Ghana rainwater project expands as student lead returns to RRU

A large group of people pose in front of a water collection tank in Ghana.

If you live on a tiny island in a massive ocean, you might take water for granted.

Michael Redmond doesn’t.

A resident of Prince Edward Island (PEI), the former university soccer coach helped build rainwater collection systems in northern Ghana as part of his Master of Arts in Global Leadership (MAGL) at Royal Roads University.

Now, just as he has been accepted into RRU’s Doctor of Social Sciences (DSocSci) program, Redmond has plans to expand his efforts in Ghana by raising money and gathering teams that can build and operate additional rainwater systems in other communities.

Redmond originally travelled to Ghana to coach soccer for a university team, work in the community on issues around the sport and gender, and with young people who have mental or physical disabilities. While there, he was inspired by a rainstorm, telling his wife, Aleida Tweten, “This place gets so much rain, but it comes down all at once. We have to be able to look at sustainably harvesting rainwater.”

Redmond led a team that built a prototype system in Taampie Kukuo, a community in north-central Ghana, that could collect, filter and hold approximately 120,000 litres of roof runoff. The second system, which was his MAGL capstone project, was built in the community of Gbalahi with funding from the Rotary Club of Montague and Eastern PEI.

At that time, poverty and political conflict in the region were the biggest hurdles. Now, the main challenges are finding buildings or facilities with large enough roof surface area to collect rainwater, which usually means a school or mosque, and dealing with inflation for supplies and building sustainability. Still, he and a team in Ghana are preparing to build another rainwater collection system in Wovu-Gumani, a town of almost 300 people also in the northern part of the country, again with Rotary’s help.

Back home in Canada, he and Tweten run Saoirse Farms, tending to meat chickens and laying hens along with rabbits, pigs, horses and gardens. He also works with the Native Council of PEI. A Path Forward coordinator under the auspices of Health Canada, Redmond has a mandate to work with off-reserve Indigenous people living with mental health and addiction issues, who are leaving corrections, many of whom are also unhoused. His goal is to help them reconnect to their communities and cultures.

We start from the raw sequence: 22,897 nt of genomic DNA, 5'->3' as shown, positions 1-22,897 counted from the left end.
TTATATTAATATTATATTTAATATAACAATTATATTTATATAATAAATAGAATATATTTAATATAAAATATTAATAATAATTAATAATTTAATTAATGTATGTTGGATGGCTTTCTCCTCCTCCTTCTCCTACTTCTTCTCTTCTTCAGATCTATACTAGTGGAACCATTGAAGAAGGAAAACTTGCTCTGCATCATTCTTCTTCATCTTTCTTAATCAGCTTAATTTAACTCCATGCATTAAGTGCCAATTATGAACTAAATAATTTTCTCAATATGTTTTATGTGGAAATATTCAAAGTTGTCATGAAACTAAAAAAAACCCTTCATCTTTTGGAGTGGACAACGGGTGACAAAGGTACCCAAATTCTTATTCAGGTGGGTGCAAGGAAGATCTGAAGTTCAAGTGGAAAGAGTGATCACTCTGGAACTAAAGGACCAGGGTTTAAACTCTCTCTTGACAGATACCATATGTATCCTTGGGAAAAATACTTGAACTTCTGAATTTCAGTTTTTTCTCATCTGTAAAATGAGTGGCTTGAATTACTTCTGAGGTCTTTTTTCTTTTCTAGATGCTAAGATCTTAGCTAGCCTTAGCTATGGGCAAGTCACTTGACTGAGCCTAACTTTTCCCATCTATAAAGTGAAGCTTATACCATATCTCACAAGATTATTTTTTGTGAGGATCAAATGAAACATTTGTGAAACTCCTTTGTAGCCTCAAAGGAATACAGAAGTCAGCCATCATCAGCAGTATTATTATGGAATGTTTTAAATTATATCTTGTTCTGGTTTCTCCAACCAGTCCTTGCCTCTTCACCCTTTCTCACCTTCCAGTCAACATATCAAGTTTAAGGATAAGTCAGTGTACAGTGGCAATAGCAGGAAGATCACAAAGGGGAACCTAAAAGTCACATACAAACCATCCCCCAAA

When he begins in RRU’s DSocSci program in January 2023, he’ll continue his work on “the justice system in Canada — I always call it the legal system because there’s no justice in it — and Indigenous people because there’s such an over-population. There’s so many young Indigenous women and men in the prison system, it’s alarming.”

And based on his experience working with people coming out of prison, he says he would like to launch a healing centre that incorporates learning involving farming and trades work, and a return to the land.

“There’s so much to learn about the natural ways of farming and things like restorative justice,” he says. “Being able to provide a platform from which these young men and women can be proud of their culture and their heritage.”

In a previous article, he said, “I think Royal Roads allows you the opportunity to take your dream and make it a reality. If you have the imagination and you can see it, then you can see it to fruition.”

Now, asked how he feels about heading back to RRU to pursue a doctorate, Redmond says he’s “thrilled.”

“And it’s funny for me to say that,” he adds. “I was not a great student growing up… but I really started to like research and it gets to a point where you really love to learn. And you become passionate about issues of social justice and reconciliation.”

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